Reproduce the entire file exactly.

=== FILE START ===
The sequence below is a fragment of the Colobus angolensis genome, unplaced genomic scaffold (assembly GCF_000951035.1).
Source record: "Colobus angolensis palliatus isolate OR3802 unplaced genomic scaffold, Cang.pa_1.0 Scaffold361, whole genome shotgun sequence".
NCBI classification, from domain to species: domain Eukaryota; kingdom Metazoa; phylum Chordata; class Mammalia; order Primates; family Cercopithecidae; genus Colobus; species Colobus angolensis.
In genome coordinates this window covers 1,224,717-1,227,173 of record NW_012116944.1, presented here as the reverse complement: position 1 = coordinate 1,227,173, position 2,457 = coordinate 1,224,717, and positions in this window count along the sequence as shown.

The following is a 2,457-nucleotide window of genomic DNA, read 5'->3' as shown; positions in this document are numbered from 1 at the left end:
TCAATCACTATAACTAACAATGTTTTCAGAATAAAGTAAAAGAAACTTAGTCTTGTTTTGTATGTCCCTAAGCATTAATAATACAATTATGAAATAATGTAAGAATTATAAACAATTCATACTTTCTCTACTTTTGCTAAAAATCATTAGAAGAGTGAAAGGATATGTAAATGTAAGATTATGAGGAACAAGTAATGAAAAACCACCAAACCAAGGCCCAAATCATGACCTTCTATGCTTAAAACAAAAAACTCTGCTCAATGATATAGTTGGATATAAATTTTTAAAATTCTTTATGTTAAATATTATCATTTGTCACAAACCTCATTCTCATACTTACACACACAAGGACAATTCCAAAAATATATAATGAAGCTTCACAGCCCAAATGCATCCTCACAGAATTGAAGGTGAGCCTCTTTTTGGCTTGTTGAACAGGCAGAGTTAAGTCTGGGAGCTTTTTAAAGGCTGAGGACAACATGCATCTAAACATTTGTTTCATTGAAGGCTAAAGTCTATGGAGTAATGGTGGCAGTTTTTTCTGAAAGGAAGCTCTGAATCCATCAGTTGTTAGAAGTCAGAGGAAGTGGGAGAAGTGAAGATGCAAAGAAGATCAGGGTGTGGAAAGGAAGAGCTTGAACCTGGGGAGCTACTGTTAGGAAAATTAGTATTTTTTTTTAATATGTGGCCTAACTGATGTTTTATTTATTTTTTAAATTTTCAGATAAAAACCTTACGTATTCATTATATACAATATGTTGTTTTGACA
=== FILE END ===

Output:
The sequence below is a fragment of the Colobus angolensis genome, unplaced genomic scaffold (assembly GCF_000951035.1).
Source record: "Colobus angolensis palliatus isolate OR3802 unplaced genomic scaffold, Cang.pa_1.0 Scaffold361, whole genome shotgun sequence".
NCBI classification, from domain to species: domain Eukaryota; kingdom Metazoa; phylum Chordata; class Mammalia; order Primates; family Cercopithecidae; genus Colobus; species Colobus angolensis.
In genome coordinates this window covers 1,224,717-1,227,173 of record NW_012116944.1, presented here as the reverse complement: position 1 = coordinate 1,227,173, position 2,457 = coordinate 1,224,717, and positions in this window count along the sequence as shown.

The following is a 2,457-nucleotide window of genomic DNA, read 5'->3' as shown; positions in this document are numbered from 1 at the left end:
TCAATCACTATAACTAACAATGTTTTCAGAATAAAGTAAAAGAAACTTAGTCTTGTTTTGTATGTCCCTAAGCATTAATAATACAATTATGAAATAATGTAAGAATTATAAACAATTCATACTTTCTCTACTTTTGCTAAAAATCATTAGAAGAGTGAAAGGATATGTAAATGTAAGATTATGAGGAACAAGTAATGAAAAACCACCAAACCAAGGCCCAAATCATGACCTTCTATGCTTAAAACAAAAAACTCTGCTCAATGATATAGTTGGATATAAATTTTTAAAATTCTTTATGTTAAATATTATCATTTGTCACAAACCTCATTCTCATACTTACACACACAAGGACAATTCCAAAAATATATAATGAAGCTTCACAGCCCAAATGCATCCTCACAGAATTGAAGGTGAGCCTCTTTTTGGCTTGTTGAACAGGCAGAGTTAAGTCTGGGAGCTTTTTAAAGGCTGAGGACAACATGCATCTAAACATTTGTTTCATTGAAGGCTAAAGTCTATGGAGTAATGGTGGCAGTTTTTTCTGAAAGGAAGCTCTGAATCCATCAGTTGTTAGAAGTCAGAGGAAGTGGGAGAAGTGAAGATGCAAAGAAGATCAGGGTGTGGAAAGGAAGAGCTTGAACCTGGGGAGCTACTGTTAGGAAAATTAGTATTTTTTTTTAATATGTGGCCTAACTGATGTTTTATTTATTTTTTAAATTTTCAGATAAAAACCTTACGTATTCATTATATACAATATGTTGTTTTGACA